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Opinion

APEC shows virtues of multilateralism despite Chile cancellation

New host Malaysia will aid efforts to push forward free trade pacts

Even after the suspension of APEC Leaders' Week in Chile, can-do attitude of participants remains.   © Reuters

Malaysia, the 2020 host of Asia-Pacific Economic Cooperation, the forum which brings together 21 diverse economies, holds its first APEC events today. APEC was in the news in November because our leaders' meetings in Chile were suspended after civil unrest there. But am I optimistic about the future of our group? Absolutely.

Events of recent weeks have only reinforced my conviction that APEC is exactly what the global economy needs in times of turbulence.

From my first day on the job leading the APEC secretariat, I had been anticipating the 30th anniversary meeting of the region's leaders in Chile to endorse initiatives that advance more inclusive growth. APEC and the trade and investment policies it develops have enabled economies to open up, create jobs and grow almost threefold in three decades. Global shifts may take place, but APEC's commitment to the forum is constant.

It became apparent after the suspension of APEC Leaders' Week that this can-do attitude remains. For our members, optimism about APEC and multilateral cooperation prevails. Three factors support our positive outlook.

First, there is encouraging progress with free trade pacts. The region is home to two of the largest potential trade deals -- the Regional Comprehensive Economic Partnership and the Comprehensive and Progressive Agreement for Trans-Pacific Partnership.

Both are pathways toward a free trade area for Asia-Pacific. When fully ratified, these agreements will have immense global and local impact. They will lower the costs of goods and services and expand access to both, benefiting the population at large.

These trade megadeals are expected to spur economic expansion, including in services trade, a potential driver of future growth for the region.

Another cause for optimism? Our members' collective desire to wrap up our work this year and reflect on our shared goals.

Many were understandably concerned by the events in Chile. Yet they were firm in their commitment to advancing the year's goals, among them plans for collective action to address plastic pollution in our oceans; illegal and unregulated fishing; and the economic empowerment of women and small businesses.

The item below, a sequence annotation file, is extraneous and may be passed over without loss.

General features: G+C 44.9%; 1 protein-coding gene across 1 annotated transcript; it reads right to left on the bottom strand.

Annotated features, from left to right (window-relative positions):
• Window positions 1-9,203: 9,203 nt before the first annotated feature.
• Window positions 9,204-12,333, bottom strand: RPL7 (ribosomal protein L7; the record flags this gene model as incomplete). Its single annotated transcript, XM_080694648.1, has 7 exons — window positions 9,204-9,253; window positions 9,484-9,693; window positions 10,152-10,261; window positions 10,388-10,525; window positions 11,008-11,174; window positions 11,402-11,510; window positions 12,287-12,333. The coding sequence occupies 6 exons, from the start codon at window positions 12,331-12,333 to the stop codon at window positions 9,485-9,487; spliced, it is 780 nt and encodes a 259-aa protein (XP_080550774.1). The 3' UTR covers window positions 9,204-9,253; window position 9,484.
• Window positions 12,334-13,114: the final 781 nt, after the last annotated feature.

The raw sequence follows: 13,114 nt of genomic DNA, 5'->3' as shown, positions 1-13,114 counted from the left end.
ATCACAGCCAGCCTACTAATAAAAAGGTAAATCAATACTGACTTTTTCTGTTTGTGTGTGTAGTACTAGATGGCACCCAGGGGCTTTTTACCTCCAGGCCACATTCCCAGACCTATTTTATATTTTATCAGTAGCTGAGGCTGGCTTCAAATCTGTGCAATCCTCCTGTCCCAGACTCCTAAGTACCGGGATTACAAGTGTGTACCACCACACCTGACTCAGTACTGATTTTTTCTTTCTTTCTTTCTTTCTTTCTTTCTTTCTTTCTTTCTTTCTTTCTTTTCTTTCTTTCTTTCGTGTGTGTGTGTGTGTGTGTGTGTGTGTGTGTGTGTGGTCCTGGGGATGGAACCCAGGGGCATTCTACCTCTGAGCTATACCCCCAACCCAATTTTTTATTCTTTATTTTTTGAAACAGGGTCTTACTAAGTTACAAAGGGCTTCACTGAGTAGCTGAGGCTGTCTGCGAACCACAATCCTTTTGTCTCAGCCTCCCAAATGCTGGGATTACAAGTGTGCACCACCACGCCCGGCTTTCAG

They understand the importance of moving the agreements forward as APEC has an outsized influence on these issues. The region's fisheries, for example, make up 70% of global marine fisheries catch. More than half of the plastic waste littering the world's coasts and oceans comes from the APEC region.

A boy collects plastic materials to sell in Manila: more than half of the plastic waste littering the world's coasts and oceans comes from the APEC region.   © Reuters

Some of these agreements took time to reach consensus. That's natural. All of APEC's achievements, from reducing tariffs to streamlining customs procedures and establishing a framework for cross-border privacy rules, require intensive deliberations. Time and time again, members find common ground. APEC shows that multilateralism works. Cooperation matters.

As Malaysia's Prime Minister Mahathir Mohamad said, "APEC not only remains relevant and important but also has a bigger role as a vehicle for economies to work together and find solutions to the issues."

The third reason for our upbeat view is the continued support of the private sector and civil society.

When APEC officials deliberate on economic policy, we listen also to established businesses, small enterprises and industry associations. Some of the parties consulted may surprise you. For example, participants in APEC activities this year included businesses led by indigenous communities. Practitioners across sectors and income levels help us to identify the policy gaps that impede more inclusive growth.

When APEC Leaders' Week was canceled, our stakeholders expressed sadness. It was not only a venue for the U.S.-China phase one trade agreement to be considered. The cancellation meant a missed opportunity for productive and essential public-private dialogue, they told our members.

Fortunately, plans are now up and running for public-private dialogue to resume in Malaysia, which has also invited China and the U.S. to sign the proposed agreement there.

Plans evolve. While the experience of recent weeks is new ground for APEC, we are not fazed. Learning has been integral to APEC's development. Challenges keep us agile.

Our members certainly proved their agility when they convened at the secretariat to close 2019. APEC adapts. It should and it will, as the forum prepares to finalize in 2020 its vision for the next 30 years.

Our forum is built on consensus, and the sometimes long process of adapting to different points of view in the pursuit of trust and collaboration. We do so because we know that when we agree to agree, we all succeed. Policies ensue that lead to more jobs, higher incomes and greater opportunities for all. That commitment to partnership is good for the region -- and the world.

We look forward to reaffirming in Malaysia, and in New Zealand in 2021, APEC's tried and tested conviction that a shared future is built together.

Rebecca Sta Maria is the Executive Director of the APEC secretariat.

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